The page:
— Main Street • Sinclair Lewis

... 126 inches long, and half an inch broad. It is capable of still further extension, but its tenacity is inferior even to that of iron or copper. A silver wire one-tenth of an inch thick will scarcely bear a weight of 290 pounds, whilst a gold wire of the same thickness will support nearly double that weight. Like some other metals, it is unalterable by air or moisture, but by an intense heat may be volatilized, being sometimes ...
— A Catechism of Familiar Things; Their History, and the Events Which Led to Their Discovery • Benziger Brothers

... the station, When one shall demand it, late; For that dark consummation The traveller must not wait. Men say not by what connivance He slid from his weight of woe, Whether sickness or weak contrivance, But we know him glad to go. On, and on, and ever ...
— Atlantic Monthly, Vol. 9, No. 55, May, 1862 • Various

... melt within him with terror for his life. The spittal appeared to dry up within his mouth, and his hair to creep and rise upon his head. With a vehement cry of despair and anguish, he put forth one stupendous effort for defence, and, clapping his heel behind the other's leg, and throwing his whole weight forward, he fairly tripped his antagonist backward as he stood. Together they fell upon the floor, locked in the most desperate embrace, and overturning a chair with a prodigious clatter in their ...
— The Ruby of Kishmoor • Howard Pyle

... the pilot-house. Big letters in red ink at the top counseled, "Safety First." Other big letters at the bottom warned, "Take No Chances." The center lettering advised shipmasters that in case of accident the guilty parties would feel all the weight of Uncle Sam's heavy palm; it was the latest output from the Department of Commerce and Labor, and bore the signature of the honorable ...
— Blow The Man Down - A Romance Of The Coast - 1916 • Holman Day

... near: "Kausalya, if thou wakest, incline to thy lord's speech thy ready ear. Whatever deed, or good or ill, by man, O blessed queen, is wrought. Its proper fruit he gathers still, by time to slow perfection brought. He who the opposing counsel's weight compares not in his judgment cool, Or misery or bliss his fate, among the sage is deemed a fool. As one that quits the Amra bower, the bright Palasa's pride to gain Mocked by the promise of its flower, seeks its unripening fruit in vain, So I the lovely Amra left for the Palasa's barren ...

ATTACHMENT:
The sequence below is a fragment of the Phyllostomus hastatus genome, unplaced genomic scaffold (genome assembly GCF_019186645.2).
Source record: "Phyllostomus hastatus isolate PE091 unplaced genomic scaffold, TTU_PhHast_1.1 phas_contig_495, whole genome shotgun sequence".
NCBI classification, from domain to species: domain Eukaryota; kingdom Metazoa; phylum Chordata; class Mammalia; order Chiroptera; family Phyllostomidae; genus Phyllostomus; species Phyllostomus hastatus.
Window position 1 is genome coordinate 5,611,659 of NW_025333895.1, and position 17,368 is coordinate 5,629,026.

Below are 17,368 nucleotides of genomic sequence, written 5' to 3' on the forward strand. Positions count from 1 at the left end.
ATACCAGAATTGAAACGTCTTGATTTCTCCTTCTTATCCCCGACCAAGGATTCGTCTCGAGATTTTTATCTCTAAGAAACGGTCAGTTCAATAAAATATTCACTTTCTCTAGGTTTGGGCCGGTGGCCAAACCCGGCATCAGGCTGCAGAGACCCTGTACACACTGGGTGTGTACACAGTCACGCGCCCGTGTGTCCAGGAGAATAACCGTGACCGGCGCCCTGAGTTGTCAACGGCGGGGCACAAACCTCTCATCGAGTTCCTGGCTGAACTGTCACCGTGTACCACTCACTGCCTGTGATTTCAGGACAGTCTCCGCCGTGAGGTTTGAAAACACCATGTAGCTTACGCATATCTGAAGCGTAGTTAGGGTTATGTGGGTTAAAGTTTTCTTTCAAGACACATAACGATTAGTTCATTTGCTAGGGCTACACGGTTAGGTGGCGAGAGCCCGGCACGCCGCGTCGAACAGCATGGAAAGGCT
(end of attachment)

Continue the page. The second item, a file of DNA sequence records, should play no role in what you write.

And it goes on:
— National Epics • Kate Milner Rabb

... high bed, her Bible and spectacles on the stand beside her, her starched pillows, her soft and highbred voice? Or another Miss Emily, panting and terror-stricken, carrying down her armfuls of forbidden books, her slight figure bent under their weight, her ears open for sounds from the silent house? Or that third Miss Emily, Martin Sprague's, a strange wild creature, neither sane nor insane, building a crime out of the fabric of a nightmare? Which was the real ...
— The Confession • Mary Roberts Rinehart

... disgrace for us below to marry with Horn o' the Mooners, though they are a sober folk; and now it happens that everybody up there is the cousin of everybody else. The race is dying out, we say, as if we considered it a distinct species; and we agree that it would have been wiped away long ago, by weight of its own eccentricity, had not Mary Dunbar been the making of it. She is the one righteous among many. She is the good nurse whom we all go to seek, in our times of trouble, and she perpetually saves her city from the odium of ...
— Tiverton Tales • Alice Brown

... tree to guide him, for everywhere was the heavy ghost-raiment of the Indian god. The balsams were bending under it, the spruces were breaking into hunchback forms, the whole world was twisted in noiseless torture under its increasing weight. Out through the still terror of it all Jan's voice went in wild, echoing shouts. Now and then he fired his rifle, and always he listened long and intently. The echoes came back to him, laughing, taunting, and then each time fell the ...
— The Honor of the Big Snows • James Oliver Curwood